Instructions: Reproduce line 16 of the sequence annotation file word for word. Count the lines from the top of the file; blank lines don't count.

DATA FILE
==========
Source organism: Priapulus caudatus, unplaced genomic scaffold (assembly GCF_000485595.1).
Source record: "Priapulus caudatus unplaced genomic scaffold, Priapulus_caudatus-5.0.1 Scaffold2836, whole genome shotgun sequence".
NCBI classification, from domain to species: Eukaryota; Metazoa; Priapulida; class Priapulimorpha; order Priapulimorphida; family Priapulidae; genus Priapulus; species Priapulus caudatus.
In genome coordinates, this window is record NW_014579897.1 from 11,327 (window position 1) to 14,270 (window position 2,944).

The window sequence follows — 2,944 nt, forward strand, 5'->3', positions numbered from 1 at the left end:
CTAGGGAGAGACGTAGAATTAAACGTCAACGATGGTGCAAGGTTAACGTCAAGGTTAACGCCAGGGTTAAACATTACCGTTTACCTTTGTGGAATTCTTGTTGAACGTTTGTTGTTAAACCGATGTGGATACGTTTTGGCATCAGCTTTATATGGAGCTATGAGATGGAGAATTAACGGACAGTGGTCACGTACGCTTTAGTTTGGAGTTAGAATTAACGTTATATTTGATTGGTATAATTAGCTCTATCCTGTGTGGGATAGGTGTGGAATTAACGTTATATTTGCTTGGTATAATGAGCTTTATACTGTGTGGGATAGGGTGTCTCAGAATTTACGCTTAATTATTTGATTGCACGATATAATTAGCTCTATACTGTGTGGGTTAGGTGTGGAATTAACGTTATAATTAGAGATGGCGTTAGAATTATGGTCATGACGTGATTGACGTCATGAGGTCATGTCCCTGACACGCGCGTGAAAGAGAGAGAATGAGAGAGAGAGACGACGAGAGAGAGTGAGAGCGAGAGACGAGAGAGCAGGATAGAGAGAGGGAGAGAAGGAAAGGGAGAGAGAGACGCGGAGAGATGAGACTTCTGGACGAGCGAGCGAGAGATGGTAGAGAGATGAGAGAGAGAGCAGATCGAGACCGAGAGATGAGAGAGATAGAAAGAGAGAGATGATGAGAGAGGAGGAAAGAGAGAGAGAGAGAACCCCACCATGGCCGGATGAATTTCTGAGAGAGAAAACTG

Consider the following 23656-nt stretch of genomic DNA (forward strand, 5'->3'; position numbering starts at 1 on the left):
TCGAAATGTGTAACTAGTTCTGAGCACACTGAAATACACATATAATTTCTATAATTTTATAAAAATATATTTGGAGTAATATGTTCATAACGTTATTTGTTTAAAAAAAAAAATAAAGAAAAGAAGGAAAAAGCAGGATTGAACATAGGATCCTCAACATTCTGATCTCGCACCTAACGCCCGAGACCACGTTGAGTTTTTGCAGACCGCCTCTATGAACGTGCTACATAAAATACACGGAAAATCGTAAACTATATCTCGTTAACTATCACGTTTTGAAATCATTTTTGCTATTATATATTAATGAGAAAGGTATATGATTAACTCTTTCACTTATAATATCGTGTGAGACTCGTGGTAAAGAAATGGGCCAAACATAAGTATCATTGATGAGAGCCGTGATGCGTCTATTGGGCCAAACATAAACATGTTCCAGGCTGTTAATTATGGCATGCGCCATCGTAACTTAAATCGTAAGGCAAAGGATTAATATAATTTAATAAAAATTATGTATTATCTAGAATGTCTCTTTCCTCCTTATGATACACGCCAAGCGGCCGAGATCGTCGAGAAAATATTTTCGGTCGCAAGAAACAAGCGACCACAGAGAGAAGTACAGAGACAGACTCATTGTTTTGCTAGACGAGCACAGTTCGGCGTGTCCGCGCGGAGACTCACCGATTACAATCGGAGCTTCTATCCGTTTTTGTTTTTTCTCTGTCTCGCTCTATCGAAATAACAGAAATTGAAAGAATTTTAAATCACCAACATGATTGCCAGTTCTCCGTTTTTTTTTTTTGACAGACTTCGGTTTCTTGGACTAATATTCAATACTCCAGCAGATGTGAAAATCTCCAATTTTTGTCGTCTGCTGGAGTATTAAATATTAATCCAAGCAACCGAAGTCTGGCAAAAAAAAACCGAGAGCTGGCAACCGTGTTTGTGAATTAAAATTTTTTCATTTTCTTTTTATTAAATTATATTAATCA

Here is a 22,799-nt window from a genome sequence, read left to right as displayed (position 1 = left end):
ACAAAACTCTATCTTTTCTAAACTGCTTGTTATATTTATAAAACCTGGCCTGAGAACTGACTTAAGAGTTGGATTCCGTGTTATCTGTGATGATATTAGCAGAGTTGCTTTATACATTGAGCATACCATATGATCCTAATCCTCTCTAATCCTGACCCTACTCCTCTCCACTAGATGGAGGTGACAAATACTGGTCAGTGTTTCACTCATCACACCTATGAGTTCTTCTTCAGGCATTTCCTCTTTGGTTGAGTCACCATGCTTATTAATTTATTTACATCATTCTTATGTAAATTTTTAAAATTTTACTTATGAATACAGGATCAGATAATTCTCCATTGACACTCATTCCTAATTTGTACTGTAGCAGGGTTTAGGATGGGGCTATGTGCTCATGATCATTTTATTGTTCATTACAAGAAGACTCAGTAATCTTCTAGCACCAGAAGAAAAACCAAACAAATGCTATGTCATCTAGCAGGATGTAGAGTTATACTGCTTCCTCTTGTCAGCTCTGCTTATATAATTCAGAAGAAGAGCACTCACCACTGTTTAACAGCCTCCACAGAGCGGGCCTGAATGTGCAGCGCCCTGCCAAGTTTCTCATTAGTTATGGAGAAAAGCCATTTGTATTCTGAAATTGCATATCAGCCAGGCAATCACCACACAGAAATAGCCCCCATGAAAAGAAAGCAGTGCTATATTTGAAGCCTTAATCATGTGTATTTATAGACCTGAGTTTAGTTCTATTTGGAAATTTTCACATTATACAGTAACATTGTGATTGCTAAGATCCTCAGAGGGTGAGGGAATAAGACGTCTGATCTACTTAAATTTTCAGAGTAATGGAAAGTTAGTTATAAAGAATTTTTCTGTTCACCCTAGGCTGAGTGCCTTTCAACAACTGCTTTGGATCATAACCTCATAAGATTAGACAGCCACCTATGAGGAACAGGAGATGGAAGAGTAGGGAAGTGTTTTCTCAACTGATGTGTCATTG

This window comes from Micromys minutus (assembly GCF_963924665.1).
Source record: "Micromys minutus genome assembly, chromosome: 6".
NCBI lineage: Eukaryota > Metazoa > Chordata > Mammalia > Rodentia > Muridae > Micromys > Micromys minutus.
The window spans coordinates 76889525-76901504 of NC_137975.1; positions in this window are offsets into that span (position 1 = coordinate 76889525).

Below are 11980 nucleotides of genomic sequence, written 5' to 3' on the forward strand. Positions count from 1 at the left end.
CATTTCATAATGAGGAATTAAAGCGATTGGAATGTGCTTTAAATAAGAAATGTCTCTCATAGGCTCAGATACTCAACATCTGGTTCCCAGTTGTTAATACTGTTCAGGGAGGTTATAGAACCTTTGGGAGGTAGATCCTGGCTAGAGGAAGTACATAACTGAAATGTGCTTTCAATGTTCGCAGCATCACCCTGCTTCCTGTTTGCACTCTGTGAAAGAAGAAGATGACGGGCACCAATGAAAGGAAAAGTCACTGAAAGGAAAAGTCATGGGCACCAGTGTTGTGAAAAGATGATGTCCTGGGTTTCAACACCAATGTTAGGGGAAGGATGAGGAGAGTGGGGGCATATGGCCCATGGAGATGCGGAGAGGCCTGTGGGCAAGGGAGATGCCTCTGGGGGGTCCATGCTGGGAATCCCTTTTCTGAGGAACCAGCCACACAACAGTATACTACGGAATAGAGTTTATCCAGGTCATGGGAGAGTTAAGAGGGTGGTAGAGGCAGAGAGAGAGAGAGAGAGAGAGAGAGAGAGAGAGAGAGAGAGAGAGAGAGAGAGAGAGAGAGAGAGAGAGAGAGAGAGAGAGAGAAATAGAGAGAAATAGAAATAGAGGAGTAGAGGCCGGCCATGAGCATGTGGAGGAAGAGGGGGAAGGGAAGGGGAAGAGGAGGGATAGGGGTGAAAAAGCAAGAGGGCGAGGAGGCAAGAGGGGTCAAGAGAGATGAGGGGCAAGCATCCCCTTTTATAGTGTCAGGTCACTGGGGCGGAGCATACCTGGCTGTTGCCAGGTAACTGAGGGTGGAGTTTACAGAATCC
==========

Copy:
CATTTCATAATGAGGAATTAAAGCGATTGGAATGTGCTTTAAATAAGAAATGTCTCTCATAGGCTCAGATACTCAACATCTGGTTCCCAGTTGTTAATACTGTTCAGGGAGGTTATAGAACCTTTGGGAGGTAGATCCTGGCTAGAGGAAGTACATAACTGAAATGTGCTTTCAATGTTCGCAGCATCACCCTGCTTCCTGTTTGCACTCTGTGAAAGAAGAAGATGACGGGCACCAATGAAAGGAAAAGTCACTGAAAGGAAAAGTCATGGGCACCAGTGTTGTGAAAAGATGATGTCCTGGGTTTCAACACCAATGTTAGGGGAAGGATGAGGAGAGTGGGGGCATATGGCCCATGGAGATGCGGAGAGGCCTGTGGGCAAGGGAGATGCCTCTGGGGGGTCCATGCTGGGAATCCCTTTTCTGAGGAACCAGCCACACAACAGTATACTACGGAATAGAGTTTATCCAGGTCATGGGAGAGTTAAGAGGGTGGTAGAGGCAGAGAGAGAGAGAGAGAGAGAGAGAGAGAGAGAGAGAGAGAGAGAGAGAGAGAGAGAGAGAGAGAGAGAGAGAGAGAGAGAGAGAAATAGAGAGAAATAGAAATAGAGGAGTAGAGGCCGGCCATGAGCATGTGGAGGAAGAGGGGGAAGGGAAGGGGAAGAGGAGGGATAGGGGTGAAAAAGCAAGAGGGCGAGGAGGCAAGAGGGGTCAAGAGAGATGAGGGGCAAGCATCCCCTTTTATAGTGTCAGGTCACTGGGGCGGAGCATACCTGGCTGTTGCCAGGTAACTGAGGGTGGAGTTTACAGAATCC